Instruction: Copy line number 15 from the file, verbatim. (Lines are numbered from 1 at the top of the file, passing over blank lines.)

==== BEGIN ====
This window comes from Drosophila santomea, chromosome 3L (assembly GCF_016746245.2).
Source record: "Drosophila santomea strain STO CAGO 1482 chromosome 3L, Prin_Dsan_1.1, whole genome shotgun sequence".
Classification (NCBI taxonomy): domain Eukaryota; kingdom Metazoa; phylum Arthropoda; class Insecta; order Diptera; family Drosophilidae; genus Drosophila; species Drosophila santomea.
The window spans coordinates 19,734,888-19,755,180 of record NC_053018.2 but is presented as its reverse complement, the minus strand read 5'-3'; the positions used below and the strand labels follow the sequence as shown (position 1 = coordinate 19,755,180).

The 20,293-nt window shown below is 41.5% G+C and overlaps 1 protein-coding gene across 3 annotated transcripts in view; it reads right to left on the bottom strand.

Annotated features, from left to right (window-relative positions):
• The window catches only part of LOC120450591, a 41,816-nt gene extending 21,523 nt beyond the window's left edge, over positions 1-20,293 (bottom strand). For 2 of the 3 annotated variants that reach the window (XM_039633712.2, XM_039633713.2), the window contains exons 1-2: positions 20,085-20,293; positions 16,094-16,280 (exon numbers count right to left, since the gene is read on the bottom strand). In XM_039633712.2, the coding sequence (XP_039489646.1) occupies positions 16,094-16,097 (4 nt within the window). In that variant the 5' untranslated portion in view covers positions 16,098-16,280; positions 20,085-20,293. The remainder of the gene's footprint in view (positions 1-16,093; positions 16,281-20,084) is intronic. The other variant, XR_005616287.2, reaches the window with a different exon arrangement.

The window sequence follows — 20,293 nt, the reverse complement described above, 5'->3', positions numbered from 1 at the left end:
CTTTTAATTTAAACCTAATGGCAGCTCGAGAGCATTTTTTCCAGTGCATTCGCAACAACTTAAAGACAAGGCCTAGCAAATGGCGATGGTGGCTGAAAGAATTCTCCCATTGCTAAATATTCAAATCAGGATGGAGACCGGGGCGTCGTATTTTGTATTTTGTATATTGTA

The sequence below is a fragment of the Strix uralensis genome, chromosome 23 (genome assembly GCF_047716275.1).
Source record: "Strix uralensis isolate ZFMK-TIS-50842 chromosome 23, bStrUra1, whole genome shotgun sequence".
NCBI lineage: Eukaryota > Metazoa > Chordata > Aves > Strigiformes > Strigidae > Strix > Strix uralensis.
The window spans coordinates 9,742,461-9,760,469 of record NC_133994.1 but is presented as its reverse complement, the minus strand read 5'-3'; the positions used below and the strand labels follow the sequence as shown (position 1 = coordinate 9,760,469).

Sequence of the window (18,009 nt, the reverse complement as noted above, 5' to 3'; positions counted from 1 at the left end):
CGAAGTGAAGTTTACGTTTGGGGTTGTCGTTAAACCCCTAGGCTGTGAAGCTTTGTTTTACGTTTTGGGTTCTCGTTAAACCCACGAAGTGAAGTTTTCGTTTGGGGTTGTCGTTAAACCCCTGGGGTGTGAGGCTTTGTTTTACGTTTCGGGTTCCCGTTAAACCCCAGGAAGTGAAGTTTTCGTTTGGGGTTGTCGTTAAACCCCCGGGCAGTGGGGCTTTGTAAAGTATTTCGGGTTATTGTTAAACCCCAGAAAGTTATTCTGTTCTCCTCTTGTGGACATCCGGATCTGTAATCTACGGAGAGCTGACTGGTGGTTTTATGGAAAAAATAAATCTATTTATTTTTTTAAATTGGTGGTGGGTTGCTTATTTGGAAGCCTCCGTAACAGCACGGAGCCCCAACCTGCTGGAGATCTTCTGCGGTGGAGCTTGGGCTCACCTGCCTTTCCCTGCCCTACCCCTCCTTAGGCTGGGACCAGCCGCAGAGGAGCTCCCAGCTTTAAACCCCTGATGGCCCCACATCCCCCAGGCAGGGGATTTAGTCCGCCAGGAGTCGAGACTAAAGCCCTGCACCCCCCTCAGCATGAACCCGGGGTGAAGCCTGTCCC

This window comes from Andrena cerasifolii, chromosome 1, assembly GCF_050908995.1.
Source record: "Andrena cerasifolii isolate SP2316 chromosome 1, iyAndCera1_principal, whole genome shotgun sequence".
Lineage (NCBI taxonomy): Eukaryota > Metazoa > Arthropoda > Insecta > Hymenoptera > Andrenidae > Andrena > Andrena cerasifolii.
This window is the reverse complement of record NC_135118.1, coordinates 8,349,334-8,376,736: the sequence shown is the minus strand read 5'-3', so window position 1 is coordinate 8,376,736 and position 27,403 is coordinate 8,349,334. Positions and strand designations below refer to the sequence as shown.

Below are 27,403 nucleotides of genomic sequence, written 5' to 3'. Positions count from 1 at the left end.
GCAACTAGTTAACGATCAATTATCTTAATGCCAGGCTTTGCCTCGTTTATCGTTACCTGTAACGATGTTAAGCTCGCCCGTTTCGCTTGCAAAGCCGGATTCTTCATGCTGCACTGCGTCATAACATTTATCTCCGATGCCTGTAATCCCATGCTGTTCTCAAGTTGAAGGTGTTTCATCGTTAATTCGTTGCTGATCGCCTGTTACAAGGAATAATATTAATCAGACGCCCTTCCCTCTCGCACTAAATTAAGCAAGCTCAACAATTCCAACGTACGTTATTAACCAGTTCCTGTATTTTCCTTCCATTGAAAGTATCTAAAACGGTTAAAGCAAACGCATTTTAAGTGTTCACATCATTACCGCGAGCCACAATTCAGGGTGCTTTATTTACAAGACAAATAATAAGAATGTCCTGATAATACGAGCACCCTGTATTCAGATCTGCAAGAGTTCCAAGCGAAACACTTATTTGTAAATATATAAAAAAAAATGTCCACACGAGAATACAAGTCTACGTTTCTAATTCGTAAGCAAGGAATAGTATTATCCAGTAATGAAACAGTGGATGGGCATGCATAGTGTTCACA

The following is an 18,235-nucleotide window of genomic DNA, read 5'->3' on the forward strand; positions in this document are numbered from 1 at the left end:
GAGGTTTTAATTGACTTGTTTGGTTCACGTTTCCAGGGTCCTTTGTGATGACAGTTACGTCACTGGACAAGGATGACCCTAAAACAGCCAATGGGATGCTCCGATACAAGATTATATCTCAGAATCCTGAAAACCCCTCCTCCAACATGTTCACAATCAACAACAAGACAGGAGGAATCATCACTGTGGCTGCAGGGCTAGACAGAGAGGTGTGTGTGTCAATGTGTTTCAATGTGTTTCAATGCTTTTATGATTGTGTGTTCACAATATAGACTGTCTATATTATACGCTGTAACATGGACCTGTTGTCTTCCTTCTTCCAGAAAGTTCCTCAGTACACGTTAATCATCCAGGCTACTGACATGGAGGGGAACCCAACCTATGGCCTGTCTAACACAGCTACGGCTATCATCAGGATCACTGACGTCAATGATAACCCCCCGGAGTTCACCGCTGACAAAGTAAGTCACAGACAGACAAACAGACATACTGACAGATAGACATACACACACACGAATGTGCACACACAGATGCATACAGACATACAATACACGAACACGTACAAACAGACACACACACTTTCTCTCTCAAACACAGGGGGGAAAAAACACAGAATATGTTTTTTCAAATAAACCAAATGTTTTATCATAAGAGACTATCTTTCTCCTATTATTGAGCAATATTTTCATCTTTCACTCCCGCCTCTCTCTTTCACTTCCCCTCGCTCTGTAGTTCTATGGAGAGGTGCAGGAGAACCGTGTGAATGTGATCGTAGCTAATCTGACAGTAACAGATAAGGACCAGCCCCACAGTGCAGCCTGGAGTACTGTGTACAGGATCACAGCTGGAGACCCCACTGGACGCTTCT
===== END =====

CGAAGTGAAGTTTACGTTTGGGGTTGTCGTTAAACCCCTAGGCTGTGAAGCTTTGTTTTACGTTTTGGGTTCTCGTTAAACCCACGAAGTGAAGTTTTCGTTTGGGGTTGTCGTTAAACCCCTGGGGTGTGAGGCTTTGTTTTACGTTTCGGGTTCCCGTTAAACCCCAGGAAGTGAAGTTTTCGTTTGGGGTTGTCGTTAAACCCCCGGGCAGTGGGGCTTTGTAAAGTATTTCGGGTTATTGTTAAACCCCAGAAAGTTATTCTGTTCTCCTCTTGTGGACATCCGGATCTGTAATCTACGGAGAGCTGACTGGTGGTTTTATGGAAAAAATAAATCTATTTATTTTTTTAAATTGGTGGTGGGTTGCTTATTTGGAAGCCTCCGTAACAGCACGGAGCCCCAACCTGCTGGAGATCTTCTGCGGTGGAGCTTGGGCTCACCTGCCTTTCCCTGCCCTACCCCTCCTTAGGCTGGGACCAGCCGCAGAGGAGCTCCCAGCTTTAAACCCCTGATGGCCCCACATCCCCCAGGCAGGGGATTTAGTCCGCCAGGAGTCGAGACTAAAGCCCTGCACCCCCCTCAGCATGAACCCGGGGTGAAGCCTGTCCC